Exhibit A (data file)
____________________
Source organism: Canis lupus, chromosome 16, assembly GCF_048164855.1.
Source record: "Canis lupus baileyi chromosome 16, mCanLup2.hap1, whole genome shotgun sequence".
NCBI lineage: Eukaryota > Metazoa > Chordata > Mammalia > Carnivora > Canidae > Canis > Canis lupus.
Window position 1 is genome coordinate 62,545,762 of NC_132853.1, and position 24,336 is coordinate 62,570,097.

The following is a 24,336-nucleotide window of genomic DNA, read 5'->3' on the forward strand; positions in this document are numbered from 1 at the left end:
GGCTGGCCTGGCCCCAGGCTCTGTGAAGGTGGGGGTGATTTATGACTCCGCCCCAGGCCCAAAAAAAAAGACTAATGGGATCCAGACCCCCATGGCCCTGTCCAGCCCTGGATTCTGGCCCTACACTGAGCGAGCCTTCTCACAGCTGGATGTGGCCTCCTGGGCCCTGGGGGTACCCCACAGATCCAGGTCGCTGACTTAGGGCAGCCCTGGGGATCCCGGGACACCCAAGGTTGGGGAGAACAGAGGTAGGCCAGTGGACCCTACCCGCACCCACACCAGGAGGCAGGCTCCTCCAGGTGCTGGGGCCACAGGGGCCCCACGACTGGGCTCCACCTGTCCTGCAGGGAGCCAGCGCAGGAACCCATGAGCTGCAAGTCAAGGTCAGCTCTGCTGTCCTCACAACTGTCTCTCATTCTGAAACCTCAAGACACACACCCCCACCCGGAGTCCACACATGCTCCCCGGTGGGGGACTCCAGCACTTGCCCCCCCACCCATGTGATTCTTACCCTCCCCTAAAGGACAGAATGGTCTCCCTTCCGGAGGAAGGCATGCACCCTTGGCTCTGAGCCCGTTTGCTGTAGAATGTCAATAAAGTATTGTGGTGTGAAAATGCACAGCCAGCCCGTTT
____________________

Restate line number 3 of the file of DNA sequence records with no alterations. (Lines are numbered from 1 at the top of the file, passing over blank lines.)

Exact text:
NCBI lineage: Eukaryota > Metazoa > Chordata > Mammalia > Carnivora > Canidae > Canis > Canis lupus.